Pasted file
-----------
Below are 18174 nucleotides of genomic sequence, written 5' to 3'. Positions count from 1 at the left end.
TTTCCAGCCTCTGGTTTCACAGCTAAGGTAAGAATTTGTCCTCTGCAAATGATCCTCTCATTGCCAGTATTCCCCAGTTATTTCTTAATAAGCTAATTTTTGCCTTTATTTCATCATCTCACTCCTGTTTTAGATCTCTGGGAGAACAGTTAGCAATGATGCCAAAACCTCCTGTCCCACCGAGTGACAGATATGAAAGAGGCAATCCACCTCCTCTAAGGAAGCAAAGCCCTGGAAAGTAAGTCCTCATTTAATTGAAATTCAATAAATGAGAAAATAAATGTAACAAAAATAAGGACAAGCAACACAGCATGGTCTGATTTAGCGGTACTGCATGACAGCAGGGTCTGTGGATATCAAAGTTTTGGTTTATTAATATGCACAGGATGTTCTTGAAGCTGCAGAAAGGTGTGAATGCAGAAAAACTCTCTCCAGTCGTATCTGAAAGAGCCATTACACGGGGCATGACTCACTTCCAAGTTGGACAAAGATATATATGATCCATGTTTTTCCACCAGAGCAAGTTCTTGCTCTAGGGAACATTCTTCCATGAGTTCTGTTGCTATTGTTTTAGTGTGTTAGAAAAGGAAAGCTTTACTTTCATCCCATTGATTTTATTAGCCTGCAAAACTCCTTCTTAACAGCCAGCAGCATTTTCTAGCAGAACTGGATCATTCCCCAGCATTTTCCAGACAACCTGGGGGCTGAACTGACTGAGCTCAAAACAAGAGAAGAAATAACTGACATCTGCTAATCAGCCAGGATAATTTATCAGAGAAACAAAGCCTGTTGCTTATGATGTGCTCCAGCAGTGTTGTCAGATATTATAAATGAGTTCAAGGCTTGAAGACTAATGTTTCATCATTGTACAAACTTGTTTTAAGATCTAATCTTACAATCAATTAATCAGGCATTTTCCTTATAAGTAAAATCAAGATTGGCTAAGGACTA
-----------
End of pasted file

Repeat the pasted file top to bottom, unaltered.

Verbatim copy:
Below are 18174 nucleotides of genomic sequence, written 5' to 3'. Positions count from 1 at the left end.
TTTCCAGCCTCTGGTTTCACAGCTAAGGTAAGAATTTGTCCTCTGCAAATGATCCTCTCATTGCCAGTATTCCCCAGTTATTTCTTAATAAGCTAATTTTTGCCTTTATTTCATCATCTCACTCCTGTTTTAGATCTCTGGGAGAACAGTTAGCAATGATGCCAAAACCTCCTGTCCCACCGAGTGACAGATATGAAAGAGGCAATCCACCTCCTCTAAGGAAGCAAAGCCCTGGAAAGTAAGTCCTCATTTAATTGAAATTCAATAAATGAGAAAATAAATGTAACAAAAATAAGGACAAGCAACACAGCATGGTCTGATTTAGCGGTACTGCATGACAGCAGGGTCTGTGGATATCAAAGTTTTGGTTTATTAATATGCACAGGATGTTCTTGAAGCTGCAGAAAGGTGTGAATGCAGAAAAACTCTCTCCAGTCGTATCTGAAAGAGCCATTACACGGGGCATGACTCACTTCCAAGTTGGACAAAGATATATATGATCCATGTTTTTCCACCAGAGCAAGTTCTTGCTCTAGGGAACATTCTTCCATGAGTTCTGTTGCTATTGTTTTAGTGTGTTAGAAAAGGAAAGCTTTACTTTCATCCCATTGATTTTATTAGCCTGCAAAACTCCTTCTTAACAGCCAGCAGCATTTTCTAGCAGAACTGGATCATTCCCCAGCATTTTCCAGACAACCTGGGGGCTGAACTGACTGAGCTCAAAACAAGAGAAGAAATAACTGACATCTGCTAATCAGCCAGGATAATTTATCAGAGAAACAAAGCCTGTTGCTTATGATGTGCTCCAGCAGTGTTGTCAGATATTATAAATGAGTTCAAGGCTTGAAGACTAATGTTTCATCATTGTACAAACTTGTTTTAAGATCTAATCTTACAATCAATTAATCAGGCATTTTCCTTATAAGTAAAATCAAGATTGGCTAAGGACTA